I’ve written about my great-grandmother Orilla Wells Bergreen; her father Frank J Wells (1871-?) has been a bit of a challenge over the years. When the well of information dries up, one strategy is to move across the branches with a lateral search to see if a sibling lived a better-recorded life. That is how I discovered Elizabeth M Wells (1868-1949). ¹
Tweetable: When info dries up on your ancestor, a lateral search may reveal a sibling with a better-recorded life. #genealogy
The oldest of five, responsibility fell to her early. Their father, Joseph Wells, died in Tidioute PA in 1885.² Though I’ve not found the date of their mother Bridget’s death, “L M Wells” was listed as head of household in 1900. She worked as a school teacher and was evidently raising her fifteen year old brother. ³ (The May 29, 1900 edition of The Evening Democrat, Warren PA, indicated Lizzie M Wells was among teachers re-elected for the 1900-1901 school year, and gave her salary as $44.00 per month. ⁴)
Perhaps it’s logical that as the oldest, the head of household, and a school teacher, she would find her way into a leadership role of sorts. As the secretary of the Corydon Local Institute, she wrote the meeting minutes for The Evening Democrat that ran on April 5, 1894 and April 3, 1895. ⁴ The December 22, 1898 edition reports that she presented at the Teachers’ Institute meeting, a class on Geography. ⁴ Her public speaking abilities extended to her peers as well as her students.
So how do I make the leap from finding two secretary’s reports in the local paper to deciding that Aunt Lizzie was a writer? Surely “glorified note-taker” is the more accurate title. “Writer” implies more than the ability to string together words into sentences, something almost any literate person can do. A writer’s words and sentences are more than the sum of their parts. A writer makes more with her words; she brings about something that wasn’t there before. She creates, a gift from her Creator. Where are Lizzie M Wells’ creative works, those that would seal and establish her identity as a writer?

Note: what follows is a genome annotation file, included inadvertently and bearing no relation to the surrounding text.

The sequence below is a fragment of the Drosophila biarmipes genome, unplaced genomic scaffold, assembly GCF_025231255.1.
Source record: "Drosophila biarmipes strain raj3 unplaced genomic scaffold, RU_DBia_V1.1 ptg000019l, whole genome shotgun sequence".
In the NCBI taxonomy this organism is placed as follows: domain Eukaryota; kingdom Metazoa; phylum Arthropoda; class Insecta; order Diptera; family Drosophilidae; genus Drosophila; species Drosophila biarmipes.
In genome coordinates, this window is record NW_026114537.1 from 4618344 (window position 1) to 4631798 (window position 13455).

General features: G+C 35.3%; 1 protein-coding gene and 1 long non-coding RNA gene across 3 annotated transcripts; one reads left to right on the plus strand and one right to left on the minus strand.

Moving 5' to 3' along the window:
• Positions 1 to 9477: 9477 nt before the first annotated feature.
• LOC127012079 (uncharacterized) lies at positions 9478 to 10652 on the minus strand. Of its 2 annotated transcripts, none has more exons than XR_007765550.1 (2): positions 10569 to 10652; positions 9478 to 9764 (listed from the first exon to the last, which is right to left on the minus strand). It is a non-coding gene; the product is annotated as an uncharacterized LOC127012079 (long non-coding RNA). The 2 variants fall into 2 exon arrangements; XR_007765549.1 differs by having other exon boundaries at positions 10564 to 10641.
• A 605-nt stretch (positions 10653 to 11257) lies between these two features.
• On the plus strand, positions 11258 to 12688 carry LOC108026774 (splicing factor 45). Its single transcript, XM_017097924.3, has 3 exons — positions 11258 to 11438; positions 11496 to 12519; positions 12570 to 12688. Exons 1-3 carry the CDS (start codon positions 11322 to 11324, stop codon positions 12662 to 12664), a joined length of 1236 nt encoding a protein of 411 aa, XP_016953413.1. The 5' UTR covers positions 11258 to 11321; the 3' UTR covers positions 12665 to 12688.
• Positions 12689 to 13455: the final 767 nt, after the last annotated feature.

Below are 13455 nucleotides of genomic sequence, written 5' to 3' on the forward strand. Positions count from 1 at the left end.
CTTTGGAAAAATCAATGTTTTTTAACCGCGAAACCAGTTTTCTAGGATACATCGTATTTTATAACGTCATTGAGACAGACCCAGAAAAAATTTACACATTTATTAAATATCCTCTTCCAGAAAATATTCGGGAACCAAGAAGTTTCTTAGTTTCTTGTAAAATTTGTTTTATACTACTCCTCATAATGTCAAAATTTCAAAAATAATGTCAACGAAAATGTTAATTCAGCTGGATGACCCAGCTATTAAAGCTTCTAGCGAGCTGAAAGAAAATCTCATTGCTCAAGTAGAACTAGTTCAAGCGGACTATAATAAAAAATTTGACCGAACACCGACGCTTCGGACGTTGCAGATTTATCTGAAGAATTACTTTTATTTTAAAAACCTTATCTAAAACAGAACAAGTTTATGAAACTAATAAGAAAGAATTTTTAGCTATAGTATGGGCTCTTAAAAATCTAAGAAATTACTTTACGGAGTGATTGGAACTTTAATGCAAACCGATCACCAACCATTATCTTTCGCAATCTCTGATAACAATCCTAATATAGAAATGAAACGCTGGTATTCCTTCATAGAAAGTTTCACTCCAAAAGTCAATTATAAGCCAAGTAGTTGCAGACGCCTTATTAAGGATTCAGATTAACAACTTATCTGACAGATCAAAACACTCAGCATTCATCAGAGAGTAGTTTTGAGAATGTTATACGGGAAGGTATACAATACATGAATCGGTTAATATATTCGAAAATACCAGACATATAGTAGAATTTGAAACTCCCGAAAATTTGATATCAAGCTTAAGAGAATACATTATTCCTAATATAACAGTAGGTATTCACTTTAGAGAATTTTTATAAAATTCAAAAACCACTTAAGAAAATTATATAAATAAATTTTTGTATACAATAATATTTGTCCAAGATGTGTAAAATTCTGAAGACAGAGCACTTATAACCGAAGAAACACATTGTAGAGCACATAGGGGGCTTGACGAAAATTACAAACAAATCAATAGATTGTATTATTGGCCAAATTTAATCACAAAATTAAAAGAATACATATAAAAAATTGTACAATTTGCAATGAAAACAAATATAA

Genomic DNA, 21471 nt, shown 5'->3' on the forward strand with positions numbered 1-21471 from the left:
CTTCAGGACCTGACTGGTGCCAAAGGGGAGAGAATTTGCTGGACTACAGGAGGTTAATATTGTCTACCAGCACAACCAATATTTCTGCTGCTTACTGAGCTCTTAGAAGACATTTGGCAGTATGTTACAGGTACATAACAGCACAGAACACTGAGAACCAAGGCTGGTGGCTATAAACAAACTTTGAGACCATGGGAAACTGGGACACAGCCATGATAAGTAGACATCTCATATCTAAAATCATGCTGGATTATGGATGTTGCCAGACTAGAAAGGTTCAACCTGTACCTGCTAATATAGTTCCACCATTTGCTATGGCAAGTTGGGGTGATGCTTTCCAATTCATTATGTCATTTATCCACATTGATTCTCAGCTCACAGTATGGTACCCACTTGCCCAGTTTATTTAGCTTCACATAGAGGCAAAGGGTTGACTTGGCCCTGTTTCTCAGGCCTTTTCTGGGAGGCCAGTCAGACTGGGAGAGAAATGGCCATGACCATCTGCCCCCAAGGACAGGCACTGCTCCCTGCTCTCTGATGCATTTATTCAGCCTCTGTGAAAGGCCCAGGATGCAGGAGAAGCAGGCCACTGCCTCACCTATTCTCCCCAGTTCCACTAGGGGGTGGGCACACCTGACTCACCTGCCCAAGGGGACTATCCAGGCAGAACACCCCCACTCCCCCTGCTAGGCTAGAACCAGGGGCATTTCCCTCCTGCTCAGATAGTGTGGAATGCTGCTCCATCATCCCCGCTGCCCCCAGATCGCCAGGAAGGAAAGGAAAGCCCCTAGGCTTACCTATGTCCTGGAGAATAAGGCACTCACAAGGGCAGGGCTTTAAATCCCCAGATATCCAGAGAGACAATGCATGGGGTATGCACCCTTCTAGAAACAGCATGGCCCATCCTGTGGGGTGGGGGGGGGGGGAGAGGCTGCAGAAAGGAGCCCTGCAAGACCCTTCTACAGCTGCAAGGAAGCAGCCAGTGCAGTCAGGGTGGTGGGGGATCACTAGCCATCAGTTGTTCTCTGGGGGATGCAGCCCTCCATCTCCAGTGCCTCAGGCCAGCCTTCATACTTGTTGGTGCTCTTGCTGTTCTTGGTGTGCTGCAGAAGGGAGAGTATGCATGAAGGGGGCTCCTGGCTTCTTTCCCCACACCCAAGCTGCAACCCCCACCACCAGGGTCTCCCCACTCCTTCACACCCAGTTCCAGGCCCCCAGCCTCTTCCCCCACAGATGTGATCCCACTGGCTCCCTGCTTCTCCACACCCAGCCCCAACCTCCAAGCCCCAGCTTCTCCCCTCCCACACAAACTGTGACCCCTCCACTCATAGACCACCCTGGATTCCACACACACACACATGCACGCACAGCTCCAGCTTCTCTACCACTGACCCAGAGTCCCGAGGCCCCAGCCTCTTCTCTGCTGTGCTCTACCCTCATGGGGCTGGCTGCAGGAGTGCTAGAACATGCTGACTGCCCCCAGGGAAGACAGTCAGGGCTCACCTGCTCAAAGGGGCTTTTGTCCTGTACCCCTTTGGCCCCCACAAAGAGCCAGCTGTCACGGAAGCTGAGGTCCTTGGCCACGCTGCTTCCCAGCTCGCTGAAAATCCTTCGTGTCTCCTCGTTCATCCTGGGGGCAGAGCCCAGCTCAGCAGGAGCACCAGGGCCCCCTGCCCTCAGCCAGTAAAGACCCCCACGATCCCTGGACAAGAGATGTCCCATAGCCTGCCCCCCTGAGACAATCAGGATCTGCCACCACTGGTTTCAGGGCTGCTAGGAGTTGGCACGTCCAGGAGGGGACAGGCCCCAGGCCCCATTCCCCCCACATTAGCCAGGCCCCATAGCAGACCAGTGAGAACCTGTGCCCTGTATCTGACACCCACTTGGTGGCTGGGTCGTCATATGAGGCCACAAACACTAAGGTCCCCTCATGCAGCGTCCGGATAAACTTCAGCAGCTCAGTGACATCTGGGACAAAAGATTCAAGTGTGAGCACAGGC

In the 1932 edition of The Dragon, Warren High School’s yearbook, Elizabeth Wells was shown as the faculty advisor for the “Beaty School Staff.” ⁵ Though not described in detail, this came under the heading of the “Blue and White” student literary magazine. Under her advisement were the Literary Squad and the Business Staff.
I’ve never been a faculty advisor for a literary magazine, but I’ve known a few. I’m here to tell you, no one suffers the poetry of a fourteen-year-old without a deep respect for teens as well as the written word, and no one can–or would–advise young writers unless she was a writer herself. Would you like to know the names of the individuals on the 1932 Literary Squad? They were: Frances McEvoy, Majorie Knabb, Helen Davidson, Winifred Crary, Mary Ellen Ostergard, and Charlotte Knabb. ⁵
Tweetable: She invested her time, abilities and gifts in new generations of women writers. #familyhistory
Aunt Lizzie calls to mind one of my favorite Bible passages, one I return to again and again.
“Have you understood all these things?” They said to Him, “Yes.”
And Jesus said to them, “Therefore every scribe who has become a disciple of the kingdom of heaven is like a head of household, who brings out of his treasure things new and old.” -Matthew 13:51-52
The word scribe here doesn’t quite translate to writer. It is the Greek grammateus, and it refers to a clerk, a public servant, a secretary, a recorder, or a teacher.
Like teaching, the calling to write exemplifies servant leadership. A writer placing words before an audience implies some authority, wit or wisdom worth the time it takes to read them. Perhaps two secretary reports are indeed the extent of Lizzie M Wells’ surviving body of work, but still she made more with her words by stewarding the talents of young writers under her authority and guidance.